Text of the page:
Saturday, October 14, 2006

Why North Korea is the Wrong Focus

I have been reading about North Korea a great deal this week in an effort to determine if they did test a nuclear device, which it seems they have, as well as to gain an understanding of where we should go next with this situation. In a comment to a recent post about North Korea Marlipern said:
"In the end, it will likely be China that comes to the world's rescue, and puts the North Koreans in their place. I'm sure they have no desire for a nuclear-armed irrational neighbor to their south.Who would have ever thought we would be relying on China to get our diplomatic work done for us."

On the contrary, the very definition of "diplomatic work" is getting other nations to enact our policies by eliciting either their co-operation or the co-operation of their client states. And as one can see from the article below, China has long been the "man behind the curtain" in this little drama. Hence, the six party talks. China, if indeed they do act against North Korea, will certainly not be doing so out of a sense of international altruism. They will act because it is in their best interest and because of the box they find themselves in, courtesy of the United States. Read on.

Winds of Change.NET: Why North Korea is the Wrong Focus: "So the day has likely come, as it inevitably had to. And with it comes the question: "Now what?"

And my first answer is: Forget North Korea. No proposal involving their government, from idiotic talk of sanctions (what, we're going to cut Kim out of the movie remake?) to even dumber and more craven responses around "rewards" (read: appeasement and a license to keep cheating) is worth even 10 seconds of your time. Search and boarding activities for ships from North Korea may be helpful, and preparations for that have been underway for a while, but ultimately this doesn't solve the problem and raises risks whenever used.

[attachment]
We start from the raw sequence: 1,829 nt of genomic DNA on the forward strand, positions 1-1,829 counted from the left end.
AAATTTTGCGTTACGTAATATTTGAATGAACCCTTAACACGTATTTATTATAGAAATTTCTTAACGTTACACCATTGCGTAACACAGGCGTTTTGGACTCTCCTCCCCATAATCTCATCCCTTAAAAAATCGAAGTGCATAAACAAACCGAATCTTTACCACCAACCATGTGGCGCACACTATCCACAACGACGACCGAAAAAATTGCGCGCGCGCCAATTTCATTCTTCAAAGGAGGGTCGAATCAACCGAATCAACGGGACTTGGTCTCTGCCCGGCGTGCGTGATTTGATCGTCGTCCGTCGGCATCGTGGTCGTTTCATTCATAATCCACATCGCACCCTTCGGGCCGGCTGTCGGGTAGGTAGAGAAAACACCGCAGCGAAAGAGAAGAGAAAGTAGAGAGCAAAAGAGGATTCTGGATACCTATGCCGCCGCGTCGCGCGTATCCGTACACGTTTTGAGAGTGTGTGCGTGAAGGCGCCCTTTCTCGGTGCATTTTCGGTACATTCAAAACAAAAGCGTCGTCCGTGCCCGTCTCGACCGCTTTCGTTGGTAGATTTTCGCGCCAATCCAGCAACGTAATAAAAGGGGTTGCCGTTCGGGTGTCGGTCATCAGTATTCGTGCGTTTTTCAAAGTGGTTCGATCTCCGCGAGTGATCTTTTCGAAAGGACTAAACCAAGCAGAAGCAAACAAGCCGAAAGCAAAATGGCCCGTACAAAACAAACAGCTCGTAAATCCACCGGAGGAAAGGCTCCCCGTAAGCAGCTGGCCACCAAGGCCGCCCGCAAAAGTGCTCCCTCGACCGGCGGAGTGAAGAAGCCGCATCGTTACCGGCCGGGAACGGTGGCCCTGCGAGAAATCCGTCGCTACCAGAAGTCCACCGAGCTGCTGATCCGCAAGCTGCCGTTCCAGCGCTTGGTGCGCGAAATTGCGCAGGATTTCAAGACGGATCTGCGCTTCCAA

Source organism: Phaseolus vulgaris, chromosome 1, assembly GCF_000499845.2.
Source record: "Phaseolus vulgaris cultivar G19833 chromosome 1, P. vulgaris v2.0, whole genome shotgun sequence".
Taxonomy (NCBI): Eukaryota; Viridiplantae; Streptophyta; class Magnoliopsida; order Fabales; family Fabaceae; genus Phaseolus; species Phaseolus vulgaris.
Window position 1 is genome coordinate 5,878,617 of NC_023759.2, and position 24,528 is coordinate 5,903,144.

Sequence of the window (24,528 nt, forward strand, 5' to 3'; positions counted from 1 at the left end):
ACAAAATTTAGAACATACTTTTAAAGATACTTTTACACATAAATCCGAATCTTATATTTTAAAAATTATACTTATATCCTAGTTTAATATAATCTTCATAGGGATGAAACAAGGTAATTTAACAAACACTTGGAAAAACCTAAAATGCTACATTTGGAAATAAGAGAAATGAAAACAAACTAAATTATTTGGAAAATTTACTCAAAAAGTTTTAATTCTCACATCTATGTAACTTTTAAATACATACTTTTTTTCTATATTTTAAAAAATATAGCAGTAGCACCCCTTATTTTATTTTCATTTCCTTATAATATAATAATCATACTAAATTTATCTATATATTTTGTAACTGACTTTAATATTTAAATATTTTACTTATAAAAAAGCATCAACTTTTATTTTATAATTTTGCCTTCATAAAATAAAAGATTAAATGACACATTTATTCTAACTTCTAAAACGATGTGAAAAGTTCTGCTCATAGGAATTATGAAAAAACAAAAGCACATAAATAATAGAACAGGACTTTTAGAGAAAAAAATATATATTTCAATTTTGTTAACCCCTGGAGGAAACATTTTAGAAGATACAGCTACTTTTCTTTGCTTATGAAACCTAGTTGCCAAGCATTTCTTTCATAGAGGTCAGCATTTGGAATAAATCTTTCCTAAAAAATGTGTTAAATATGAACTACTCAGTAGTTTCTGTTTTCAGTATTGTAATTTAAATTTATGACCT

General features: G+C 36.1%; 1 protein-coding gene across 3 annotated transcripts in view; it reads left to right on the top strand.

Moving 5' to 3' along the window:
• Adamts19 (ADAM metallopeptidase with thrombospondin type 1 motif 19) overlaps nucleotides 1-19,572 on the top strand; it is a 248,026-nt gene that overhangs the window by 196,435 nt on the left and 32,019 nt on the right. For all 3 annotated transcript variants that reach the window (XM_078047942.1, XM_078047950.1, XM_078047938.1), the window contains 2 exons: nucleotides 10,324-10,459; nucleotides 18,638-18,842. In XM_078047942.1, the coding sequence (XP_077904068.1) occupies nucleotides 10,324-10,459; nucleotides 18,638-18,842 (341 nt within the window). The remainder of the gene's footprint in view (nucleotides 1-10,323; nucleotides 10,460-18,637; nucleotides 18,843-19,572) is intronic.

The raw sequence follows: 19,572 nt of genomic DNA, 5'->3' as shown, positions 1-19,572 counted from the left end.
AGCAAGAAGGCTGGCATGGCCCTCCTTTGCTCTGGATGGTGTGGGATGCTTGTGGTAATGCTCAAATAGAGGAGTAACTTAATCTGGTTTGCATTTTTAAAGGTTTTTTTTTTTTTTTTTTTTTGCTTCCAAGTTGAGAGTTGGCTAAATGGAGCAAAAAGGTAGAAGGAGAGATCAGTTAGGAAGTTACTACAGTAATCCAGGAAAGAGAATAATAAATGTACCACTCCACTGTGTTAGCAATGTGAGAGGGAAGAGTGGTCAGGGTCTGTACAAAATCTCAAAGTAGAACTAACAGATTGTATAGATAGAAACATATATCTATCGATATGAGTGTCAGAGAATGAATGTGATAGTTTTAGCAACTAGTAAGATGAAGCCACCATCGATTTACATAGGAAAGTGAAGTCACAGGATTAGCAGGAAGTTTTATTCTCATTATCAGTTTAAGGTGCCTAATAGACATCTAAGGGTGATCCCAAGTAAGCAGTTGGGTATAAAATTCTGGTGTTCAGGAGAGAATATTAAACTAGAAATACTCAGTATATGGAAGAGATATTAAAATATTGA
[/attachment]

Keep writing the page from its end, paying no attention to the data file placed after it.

If you want to fix the problem, you have to see and understand the lever.
The truth is that North Korea is an irrelevant bit player in this whole drama. The real player here is China. They have helped North Korea at every step, and North Korea's regime cannot survive at all without their ongoing food and fuel aid. Kim Jong-Il's nuclear plans may be slightly inconvenient to the Chinese - just not not inconvenient enough to derail a strategy that still promises net plusses to those pursuing it within China's dictatorship.

Recall Winds' comprehensive look at the forces within and around China, its geo-political goals and imperatives, and its military options. Korea is a potent potential competitor that has historically had some rivalry with the Chinese, and South Korea is part of the chain of countries that helps to box China and prevent unimpeded access to the sea lanes on which it is so dependent for resources. With its highly developed economy, it's also an investment rival for projects in Russia, and thus complicates Chinese efforts to secure Siberia's resources as a land-based alternative.

Hence the two-faced strategy China is pursuing. One that uses North Korea as their deniable "cut out," and works in conjunction with South Korean political elements to irritate the US and build pressure to push them out of Korea. Once that is achieved in whole or in part, or South Korea concludes for other reasons that the US security guarantee cannot be relied upon to the extent required, South Korea can be "Finlandized" by making China its key security guarantor. Of course, this will happen in return for the same kind of quiet veto power and political interference the USSR exercized in Finland during the Cold War.